Thursday, November 28, 2019

Two weeks to go

Two weeks today is polling day in one of the most important general elections I can ever remember.

People involved in politics always describe the current election as important, but this one really is.

Cynics often say tat there is little real difference between the parties but you cannot say that this time. The policies offered by the major parties are more different than any I can ever remember.

The Conservatives will deliver Brexit: a Conservative majority government will leave the EU with the deal which is on the table, on or before 31st January 2020.

Conservatives will also increase government spending by a moderate amount to pay for 20,000 more police, the biggest every programme of building and improving hospitals, increasing the number of nurses by 50,000 compared with what will happen if nothing is done (partly by recruiting more, partly by making the profession more attractive so that fewer nurses leave) and improve school funding.


The Lib/Dems will stop Brexit:  a Liberal Democrat majority government will revoke article 50, stop Brexit and effectively tell 17.4 million people that they don't give a f*** about their votes, as Caroline Lucas so eloquently put it.

They will increase government spending by a considerable amount.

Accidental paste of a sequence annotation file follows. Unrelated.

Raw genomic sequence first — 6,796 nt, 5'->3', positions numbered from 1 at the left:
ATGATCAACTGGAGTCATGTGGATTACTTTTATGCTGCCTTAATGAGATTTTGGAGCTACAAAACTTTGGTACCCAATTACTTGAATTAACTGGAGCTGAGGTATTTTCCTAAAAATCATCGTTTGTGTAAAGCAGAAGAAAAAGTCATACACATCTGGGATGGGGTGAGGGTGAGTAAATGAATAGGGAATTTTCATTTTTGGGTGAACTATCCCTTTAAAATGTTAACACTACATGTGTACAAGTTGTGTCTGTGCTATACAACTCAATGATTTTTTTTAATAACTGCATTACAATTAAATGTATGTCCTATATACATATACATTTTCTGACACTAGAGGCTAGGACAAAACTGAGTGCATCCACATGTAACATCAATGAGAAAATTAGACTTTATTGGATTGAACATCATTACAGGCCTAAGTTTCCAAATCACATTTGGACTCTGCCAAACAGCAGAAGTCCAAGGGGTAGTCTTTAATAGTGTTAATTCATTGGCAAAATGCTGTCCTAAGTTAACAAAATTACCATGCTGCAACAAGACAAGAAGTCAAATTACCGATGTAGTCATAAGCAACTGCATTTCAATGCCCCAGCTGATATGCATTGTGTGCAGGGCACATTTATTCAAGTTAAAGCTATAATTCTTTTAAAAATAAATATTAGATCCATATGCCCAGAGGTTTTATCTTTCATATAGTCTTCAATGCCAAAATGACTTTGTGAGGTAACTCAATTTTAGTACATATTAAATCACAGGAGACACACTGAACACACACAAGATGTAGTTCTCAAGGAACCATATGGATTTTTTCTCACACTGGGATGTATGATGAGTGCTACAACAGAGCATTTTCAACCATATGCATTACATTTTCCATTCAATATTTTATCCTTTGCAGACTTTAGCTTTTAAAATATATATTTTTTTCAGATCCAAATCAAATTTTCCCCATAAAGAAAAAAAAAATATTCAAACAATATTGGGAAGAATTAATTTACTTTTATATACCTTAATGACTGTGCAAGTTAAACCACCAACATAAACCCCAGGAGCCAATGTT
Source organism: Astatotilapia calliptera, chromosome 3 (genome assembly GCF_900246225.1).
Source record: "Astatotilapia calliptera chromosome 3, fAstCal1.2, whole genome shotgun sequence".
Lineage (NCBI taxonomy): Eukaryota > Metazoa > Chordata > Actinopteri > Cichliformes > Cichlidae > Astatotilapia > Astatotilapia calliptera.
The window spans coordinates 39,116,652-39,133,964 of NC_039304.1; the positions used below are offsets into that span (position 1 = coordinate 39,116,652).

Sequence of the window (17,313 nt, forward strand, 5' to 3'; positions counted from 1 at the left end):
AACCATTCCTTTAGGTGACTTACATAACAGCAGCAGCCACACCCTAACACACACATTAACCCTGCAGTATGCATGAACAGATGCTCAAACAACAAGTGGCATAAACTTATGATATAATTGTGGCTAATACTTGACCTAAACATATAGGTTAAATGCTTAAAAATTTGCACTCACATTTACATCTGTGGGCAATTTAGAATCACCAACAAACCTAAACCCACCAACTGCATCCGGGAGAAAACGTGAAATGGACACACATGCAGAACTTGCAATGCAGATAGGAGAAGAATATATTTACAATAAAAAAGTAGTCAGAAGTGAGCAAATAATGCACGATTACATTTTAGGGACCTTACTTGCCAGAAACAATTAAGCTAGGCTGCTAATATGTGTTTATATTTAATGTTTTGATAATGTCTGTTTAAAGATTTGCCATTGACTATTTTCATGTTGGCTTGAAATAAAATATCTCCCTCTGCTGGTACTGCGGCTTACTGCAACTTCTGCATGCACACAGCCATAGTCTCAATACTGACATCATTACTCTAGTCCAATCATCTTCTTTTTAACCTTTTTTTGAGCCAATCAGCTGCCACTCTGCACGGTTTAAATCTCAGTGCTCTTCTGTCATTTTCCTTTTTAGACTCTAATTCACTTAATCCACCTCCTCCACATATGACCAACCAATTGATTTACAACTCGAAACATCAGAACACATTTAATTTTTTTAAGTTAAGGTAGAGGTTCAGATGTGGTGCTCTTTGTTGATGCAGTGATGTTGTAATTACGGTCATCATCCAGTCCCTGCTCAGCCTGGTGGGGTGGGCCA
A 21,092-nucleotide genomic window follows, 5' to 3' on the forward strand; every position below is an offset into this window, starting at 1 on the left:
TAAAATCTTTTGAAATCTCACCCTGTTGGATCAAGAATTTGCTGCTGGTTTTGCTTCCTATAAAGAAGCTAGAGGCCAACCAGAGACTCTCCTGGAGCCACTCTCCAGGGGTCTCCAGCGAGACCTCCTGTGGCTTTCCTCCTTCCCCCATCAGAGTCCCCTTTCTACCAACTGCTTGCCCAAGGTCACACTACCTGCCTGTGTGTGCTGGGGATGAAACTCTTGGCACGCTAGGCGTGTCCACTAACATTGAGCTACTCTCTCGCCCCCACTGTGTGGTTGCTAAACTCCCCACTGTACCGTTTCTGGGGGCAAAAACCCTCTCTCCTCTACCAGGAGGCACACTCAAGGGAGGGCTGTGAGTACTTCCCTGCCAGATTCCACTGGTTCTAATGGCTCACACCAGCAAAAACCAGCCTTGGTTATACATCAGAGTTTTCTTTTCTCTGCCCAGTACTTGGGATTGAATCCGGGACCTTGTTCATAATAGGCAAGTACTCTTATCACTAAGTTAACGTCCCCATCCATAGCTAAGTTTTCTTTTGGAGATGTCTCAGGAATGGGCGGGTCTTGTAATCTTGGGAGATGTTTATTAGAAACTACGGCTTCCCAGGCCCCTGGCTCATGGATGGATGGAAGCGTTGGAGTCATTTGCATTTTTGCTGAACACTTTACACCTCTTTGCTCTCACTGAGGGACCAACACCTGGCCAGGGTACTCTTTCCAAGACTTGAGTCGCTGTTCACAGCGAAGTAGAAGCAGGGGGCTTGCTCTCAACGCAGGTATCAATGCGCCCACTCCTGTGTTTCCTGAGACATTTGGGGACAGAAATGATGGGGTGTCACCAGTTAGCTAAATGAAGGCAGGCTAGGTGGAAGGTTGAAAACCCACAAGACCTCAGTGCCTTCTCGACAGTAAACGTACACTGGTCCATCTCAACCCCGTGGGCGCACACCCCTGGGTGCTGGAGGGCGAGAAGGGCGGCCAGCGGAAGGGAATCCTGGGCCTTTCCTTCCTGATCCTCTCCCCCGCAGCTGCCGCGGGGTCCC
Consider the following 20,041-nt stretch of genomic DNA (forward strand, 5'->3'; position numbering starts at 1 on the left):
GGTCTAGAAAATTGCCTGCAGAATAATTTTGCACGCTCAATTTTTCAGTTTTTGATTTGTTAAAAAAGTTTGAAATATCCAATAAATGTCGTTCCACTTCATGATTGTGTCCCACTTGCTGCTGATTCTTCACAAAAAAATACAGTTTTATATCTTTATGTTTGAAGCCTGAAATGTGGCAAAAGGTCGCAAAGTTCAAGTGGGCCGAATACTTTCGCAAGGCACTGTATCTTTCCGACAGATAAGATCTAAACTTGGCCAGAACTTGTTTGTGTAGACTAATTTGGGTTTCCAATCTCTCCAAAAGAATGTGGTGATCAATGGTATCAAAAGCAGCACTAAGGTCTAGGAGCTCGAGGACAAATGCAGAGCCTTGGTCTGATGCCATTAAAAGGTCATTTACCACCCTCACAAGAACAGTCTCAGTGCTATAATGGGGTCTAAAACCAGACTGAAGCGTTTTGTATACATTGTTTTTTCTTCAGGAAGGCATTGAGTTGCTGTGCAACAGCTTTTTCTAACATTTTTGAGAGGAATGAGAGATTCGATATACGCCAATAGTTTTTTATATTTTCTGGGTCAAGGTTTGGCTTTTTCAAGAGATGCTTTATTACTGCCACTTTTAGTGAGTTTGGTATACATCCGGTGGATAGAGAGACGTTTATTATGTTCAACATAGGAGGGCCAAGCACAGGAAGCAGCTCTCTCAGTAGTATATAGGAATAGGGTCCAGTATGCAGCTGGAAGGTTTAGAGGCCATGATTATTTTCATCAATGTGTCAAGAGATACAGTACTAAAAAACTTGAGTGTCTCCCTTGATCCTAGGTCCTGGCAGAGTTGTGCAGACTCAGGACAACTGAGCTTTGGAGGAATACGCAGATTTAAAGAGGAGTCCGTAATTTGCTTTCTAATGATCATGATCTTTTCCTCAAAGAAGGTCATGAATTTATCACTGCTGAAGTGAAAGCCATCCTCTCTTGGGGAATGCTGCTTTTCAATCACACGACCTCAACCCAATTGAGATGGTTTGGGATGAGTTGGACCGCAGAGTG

Labour will spend months and years arguing about Brexit. Labour are talking about negotiating yet another different deal with the EU and then putting it back to the British people in a referendum in which they can't appear to decide which side they would be on. At one point Labour appeared to be saying they would vote against their own deal and they still have not ruled this out. The one aspect of Labour's Brexit policy which is certain is more delay and more argument, prolonging the uncertainty which is doing more damage to British business than almost any Brexit policy could.

Labour will also spend a vast amount of money, doubling the size of the state, which it is clear they don't have the faintest idea how to pay for: Labour claims that this could be funded by taxes on business and those who earn more than £80,000 a year have been exposed as nonsense.

Half way through the campaign Labour offered an extra £58 billion bribe which they don't even pretend to have included in their costings,  not just to those WASPI women who actually need help but to all women of a certain age whether they need it or not: for example, former Prime Minister Theresa May would receive £22,000 under this policy. Labour have no idea how they would pay for this: it would probably mean people on low incomes paying more tax to give Theresa May and
 women in her financial position a £22,000 payoff!
However, Labour have not repeated their previous promise to cancel student debt and have even tried to pretend Jeremy Corbyn never said he would like to do this (which he did.)

The one thing of which we can be certain: whatever the opinion polls suggest, the one poll which matters is a fortnight today on 12th December.






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